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I have a power curve relating to a turbo trainer I use on my bike.

I save my sessions on a website called strava using speed, cadence, heart rate and time.

Using the power curve I've been given I wish to calculate the gradient of the curve, providing me with a power calculation for a given speed.

$\qquad\qquad\qquad$enter image description here

I've got a rough table of figures that can be used to plot a graph, but I can't remember the maths I need to work out the formula.

$$ \begin{array}{c|r} \text{speed} & \text{power} \\ \hline 5 & 25 \\ 9 & 50 \\ 12.5 & 100 \\ 17 & 200 \\ 20.5 & 300 \\ 23 & 400 \\ 25 & 500 \\ 27 & 600 \\ \end{array} $$

Thanks for any advice you can give me.. even better if you can provide the completed formula.

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2 Answers 2

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The power curve seems to be approximately of the form $P=cv^{2}$, where $P$ is the power, $v$ is the speed and $c$ is a constant that we need to find. To reduce the error I computed the following mean based on your figures $$\begin{equation*} c=\sqrt[8]{\frac{25}{5^{2}}\frac{50}{9^{2}}\frac{100}{12.5^{2}}\frac{200}{ 17^{2}}\frac{300}{20.5^{2}}\frac{400}{23^{2}}\frac{500}{25^{2}}\frac{600}{ 27^{2}}}\approx 0.75. \end{equation*}$$

So the approximate equation of the form $P=cv^{2}$ is $$\begin{equation*} P\approx 0.75v^{2}\qquad \text{(}P\text{ in Watt and }v\text{ in mph),} \end{equation*}$$

or $$\begin{equation*} v\approx 1.16\sqrt{P}. \end{equation*}$$

This approximation gives

$$\begin{eqnarray*} v(600) &\approx &28.4 \\ v(300) &\approx &20.1 \\ v(100) &\approx &11.6. \end{eqnarray*}$$

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excellent. I'd tried plotting against p=cv^2 and couldn't get beyond that in terms of a relationship. Thank you. –  Simon Forster Sep 3 '12 at 15:31
    
@SimonForster You are welcome. –  Américo Tavares Sep 3 '12 at 15:33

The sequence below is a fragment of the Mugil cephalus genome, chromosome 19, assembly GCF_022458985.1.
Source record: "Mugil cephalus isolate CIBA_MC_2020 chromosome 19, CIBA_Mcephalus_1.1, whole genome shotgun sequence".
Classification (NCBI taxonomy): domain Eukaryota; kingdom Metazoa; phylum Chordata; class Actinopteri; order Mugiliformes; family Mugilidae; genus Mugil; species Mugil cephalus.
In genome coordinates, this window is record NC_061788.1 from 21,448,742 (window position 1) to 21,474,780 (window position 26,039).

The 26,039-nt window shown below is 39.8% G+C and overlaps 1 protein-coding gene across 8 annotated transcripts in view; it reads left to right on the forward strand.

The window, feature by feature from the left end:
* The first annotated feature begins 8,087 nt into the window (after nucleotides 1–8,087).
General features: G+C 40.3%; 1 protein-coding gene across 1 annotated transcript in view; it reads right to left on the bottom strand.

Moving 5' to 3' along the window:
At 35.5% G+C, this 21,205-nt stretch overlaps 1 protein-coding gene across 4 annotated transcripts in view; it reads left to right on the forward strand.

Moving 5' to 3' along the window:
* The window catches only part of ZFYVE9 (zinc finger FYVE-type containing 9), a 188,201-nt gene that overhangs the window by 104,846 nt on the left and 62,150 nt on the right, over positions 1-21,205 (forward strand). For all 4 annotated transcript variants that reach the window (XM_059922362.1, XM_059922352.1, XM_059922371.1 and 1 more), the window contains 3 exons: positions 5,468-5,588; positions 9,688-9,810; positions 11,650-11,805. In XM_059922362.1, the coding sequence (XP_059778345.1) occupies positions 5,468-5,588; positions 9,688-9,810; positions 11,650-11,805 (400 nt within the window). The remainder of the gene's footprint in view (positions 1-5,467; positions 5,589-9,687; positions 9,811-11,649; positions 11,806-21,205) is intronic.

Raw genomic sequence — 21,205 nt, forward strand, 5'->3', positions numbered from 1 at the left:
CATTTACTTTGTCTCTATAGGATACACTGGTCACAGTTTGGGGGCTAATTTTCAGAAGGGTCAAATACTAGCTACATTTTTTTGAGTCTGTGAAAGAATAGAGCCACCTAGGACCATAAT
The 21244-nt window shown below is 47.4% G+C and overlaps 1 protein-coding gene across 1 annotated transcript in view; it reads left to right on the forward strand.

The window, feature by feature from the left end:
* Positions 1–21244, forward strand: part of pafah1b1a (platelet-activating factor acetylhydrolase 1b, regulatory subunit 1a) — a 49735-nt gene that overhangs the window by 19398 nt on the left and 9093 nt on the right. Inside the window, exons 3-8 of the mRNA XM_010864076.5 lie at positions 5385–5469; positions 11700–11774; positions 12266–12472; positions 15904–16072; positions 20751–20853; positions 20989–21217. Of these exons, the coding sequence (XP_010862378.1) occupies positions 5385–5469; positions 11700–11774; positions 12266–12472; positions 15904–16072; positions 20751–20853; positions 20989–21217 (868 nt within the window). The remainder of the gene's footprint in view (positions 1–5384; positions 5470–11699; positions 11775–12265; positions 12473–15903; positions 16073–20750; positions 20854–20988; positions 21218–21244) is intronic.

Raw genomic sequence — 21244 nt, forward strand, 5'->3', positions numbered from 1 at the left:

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"Using the power curve I've been given I wish to calculate the gradient of the curve, providing me with a power calculation for a given speed."

If I understand right, the curve itself already gives you the power as a function of speed -- you don't need to do anything with the gradient. And I think that the curve itself was derived empirically by the company so there is not necessarily a formula to "work out" other than just interpolating between the points.

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well I assume as there is a graph with a curve on it there is an equation to work out a point on this line using a given value of x or y. what I want to do is use this equation to calculate on the fly the power at any given speed.. so that I can include this with workout information –  Simon Forster Sep 3 '12 at 14:11
    
just because someone printed a curve on some paper or a website doesn't mean there's a nice corresponding equation; maybe the jetfluid pro resistance equation would involve complicated fluid dynamics calculations if you wanted to get it using math instead of using empirical measurements. but you could approximate the curve using a piece of a parabola or something. –  binn Sep 3 '12 at 15:22
    
yes it does.... –  Simon Forster Sep 3 '12 at 15:30
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